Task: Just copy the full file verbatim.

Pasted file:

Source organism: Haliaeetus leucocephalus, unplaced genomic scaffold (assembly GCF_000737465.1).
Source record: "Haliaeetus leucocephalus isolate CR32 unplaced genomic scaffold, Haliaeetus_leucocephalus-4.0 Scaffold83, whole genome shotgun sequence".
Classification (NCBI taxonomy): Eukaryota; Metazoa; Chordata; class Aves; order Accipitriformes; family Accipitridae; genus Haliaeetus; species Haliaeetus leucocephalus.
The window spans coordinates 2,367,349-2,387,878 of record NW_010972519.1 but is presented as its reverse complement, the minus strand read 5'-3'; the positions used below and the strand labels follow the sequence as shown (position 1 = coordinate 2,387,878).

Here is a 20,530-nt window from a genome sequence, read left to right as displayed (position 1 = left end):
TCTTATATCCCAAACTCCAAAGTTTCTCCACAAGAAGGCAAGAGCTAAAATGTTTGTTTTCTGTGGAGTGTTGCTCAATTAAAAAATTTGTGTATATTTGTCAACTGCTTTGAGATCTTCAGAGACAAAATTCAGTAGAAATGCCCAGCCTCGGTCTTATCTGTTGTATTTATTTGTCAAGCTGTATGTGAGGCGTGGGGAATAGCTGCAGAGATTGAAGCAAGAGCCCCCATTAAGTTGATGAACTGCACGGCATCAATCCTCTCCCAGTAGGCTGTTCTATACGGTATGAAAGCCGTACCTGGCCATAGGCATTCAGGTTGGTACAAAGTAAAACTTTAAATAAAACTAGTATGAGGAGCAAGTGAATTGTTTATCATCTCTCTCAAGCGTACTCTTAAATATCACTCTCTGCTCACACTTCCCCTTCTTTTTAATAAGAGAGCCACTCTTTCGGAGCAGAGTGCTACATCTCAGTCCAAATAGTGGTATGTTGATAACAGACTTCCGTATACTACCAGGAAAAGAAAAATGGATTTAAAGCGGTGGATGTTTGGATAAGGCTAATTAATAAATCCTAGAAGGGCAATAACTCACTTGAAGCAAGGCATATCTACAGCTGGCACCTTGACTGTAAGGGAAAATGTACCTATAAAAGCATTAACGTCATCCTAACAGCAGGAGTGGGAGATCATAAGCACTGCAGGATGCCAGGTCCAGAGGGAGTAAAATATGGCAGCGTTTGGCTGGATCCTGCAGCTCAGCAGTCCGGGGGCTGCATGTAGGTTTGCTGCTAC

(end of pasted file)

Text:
Source organism: Haliaeetus leucocephalus, unplaced genomic scaffold (assembly GCF_000737465.1).
Source record: "Haliaeetus leucocephalus isolate CR32 unplaced genomic scaffold, Haliaeetus_leucocephalus-4.0 Scaffold83, whole genome shotgun sequence".
Classification (NCBI taxonomy): Eukaryota; Metazoa; Chordata; class Aves; order Accipitriformes; family Accipitridae; genus Haliaeetus; species Haliaeetus leucocephalus.
The window spans coordinates 2,367,349-2,387,878 of record NW_010972519.1 but is presented as its reverse complement, the minus strand read 5'-3'; the positions used below and the strand labels follow the sequence as shown (position 1 = coordinate 2,387,878).

Here is a 20,530-nt window from a genome sequence, read left to right as displayed (position 1 = left end):
TCTTATATCCCAAACTCCAAAGTTTCTCCACAAGAAGGCAAGAGCTAAAATGTTTGTTTTCTGTGGAGTGTTGCTCAATTAAAAAATTTGTGTATATTTGTCAACTGCTTTGAGATCTTCAGAGACAAAATTCAGTAGAAATGCCCAGCCTCGGTCTTATCTGTTGTATTTATTTGTCAAGCTGTATGTGAGGCGTGGGGAATAGCTGCAGAGATTGAAGCAAGAGCCCCCATTAAGTTGATGAACTGCACGGCATCAATCCTCTCCCAGTAGGCTGTTCTATACGGTATGAAAGCCGTACCTGGCCATAGGCATTCAGGTTGGTACAAAGTAAAACTTTAAATAAAACTAGTATGAGGAGCAAGTGAATTGTTTATCATCTCTCTCAAGCGTACTCTTAAATATCACTCTCTGCTCACACTTCCCCTTCTTTTTAATAAGAGAGCCACTCTTTCGGAGCAGAGTGCTACATCTCAGTCCAAATAGTGGTATGTTGATAACAGACTTCCGTATACTACCAGGAAAAGAAAAATGGATTTAAAGCGGTGGATGTTTGGATAAGGCTAATTAATAAATCCTAGAAGGGCAATAACTCACTTGAAGCAAGGCATATCTACAGCTGGCACCTTGACTGTAAGGGAAAATGTACCTATAAAAGCATTAACGTCATCCTAACAGCAGGAGTGGGAGATCATAAGCACTGCAGGATGCCAGGTCCAGAGGGAGTAAAATATGGCAGCGTTTGGCTGGATCCTGCAGCTCAGCAGTCCGGGGGCTGCATGTAGGTTTGCTGCTAC